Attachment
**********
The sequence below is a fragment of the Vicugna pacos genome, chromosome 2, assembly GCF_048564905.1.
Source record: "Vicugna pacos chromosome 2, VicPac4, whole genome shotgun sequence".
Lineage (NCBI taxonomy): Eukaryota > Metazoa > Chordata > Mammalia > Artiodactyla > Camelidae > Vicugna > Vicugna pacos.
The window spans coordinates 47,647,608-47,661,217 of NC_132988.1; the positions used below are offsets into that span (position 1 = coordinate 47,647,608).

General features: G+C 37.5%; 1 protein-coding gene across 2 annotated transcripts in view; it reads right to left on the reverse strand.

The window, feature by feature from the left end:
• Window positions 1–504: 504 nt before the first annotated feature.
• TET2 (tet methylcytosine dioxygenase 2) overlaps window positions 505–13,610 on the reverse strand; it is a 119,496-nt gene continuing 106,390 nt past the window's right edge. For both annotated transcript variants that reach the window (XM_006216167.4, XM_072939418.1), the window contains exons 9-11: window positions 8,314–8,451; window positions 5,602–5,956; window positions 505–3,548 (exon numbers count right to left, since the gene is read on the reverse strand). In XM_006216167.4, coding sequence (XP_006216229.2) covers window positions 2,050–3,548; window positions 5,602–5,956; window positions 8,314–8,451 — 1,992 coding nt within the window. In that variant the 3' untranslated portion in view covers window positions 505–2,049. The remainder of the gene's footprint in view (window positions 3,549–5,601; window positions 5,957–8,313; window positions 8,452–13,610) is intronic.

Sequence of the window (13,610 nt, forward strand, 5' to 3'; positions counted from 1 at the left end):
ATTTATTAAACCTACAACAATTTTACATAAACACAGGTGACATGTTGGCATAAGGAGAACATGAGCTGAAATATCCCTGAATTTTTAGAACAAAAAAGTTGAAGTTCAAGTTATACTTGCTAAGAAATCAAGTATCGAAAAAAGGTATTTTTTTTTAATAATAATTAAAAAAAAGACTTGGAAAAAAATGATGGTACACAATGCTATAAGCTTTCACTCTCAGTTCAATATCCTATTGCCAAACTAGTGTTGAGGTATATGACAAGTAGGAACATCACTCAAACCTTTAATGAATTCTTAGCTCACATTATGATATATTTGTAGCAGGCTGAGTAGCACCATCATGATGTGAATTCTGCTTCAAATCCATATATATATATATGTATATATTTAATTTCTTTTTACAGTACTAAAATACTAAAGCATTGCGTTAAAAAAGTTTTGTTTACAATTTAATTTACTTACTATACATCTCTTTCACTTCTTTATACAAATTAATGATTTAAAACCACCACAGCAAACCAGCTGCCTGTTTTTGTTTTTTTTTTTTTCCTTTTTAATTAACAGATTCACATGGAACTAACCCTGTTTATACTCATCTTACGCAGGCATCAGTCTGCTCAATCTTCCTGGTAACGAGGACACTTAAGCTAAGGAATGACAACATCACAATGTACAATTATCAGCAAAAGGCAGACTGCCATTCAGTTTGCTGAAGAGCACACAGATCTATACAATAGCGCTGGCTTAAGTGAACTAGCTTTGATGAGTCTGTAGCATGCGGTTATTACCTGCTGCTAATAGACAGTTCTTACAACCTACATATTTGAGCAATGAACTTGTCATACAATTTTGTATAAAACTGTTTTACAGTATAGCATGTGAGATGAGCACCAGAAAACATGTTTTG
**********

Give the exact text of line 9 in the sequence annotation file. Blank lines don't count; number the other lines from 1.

Sequence of the window (13,610 nt, forward strand, 5' to 3'; positions counted from 1 at the left end):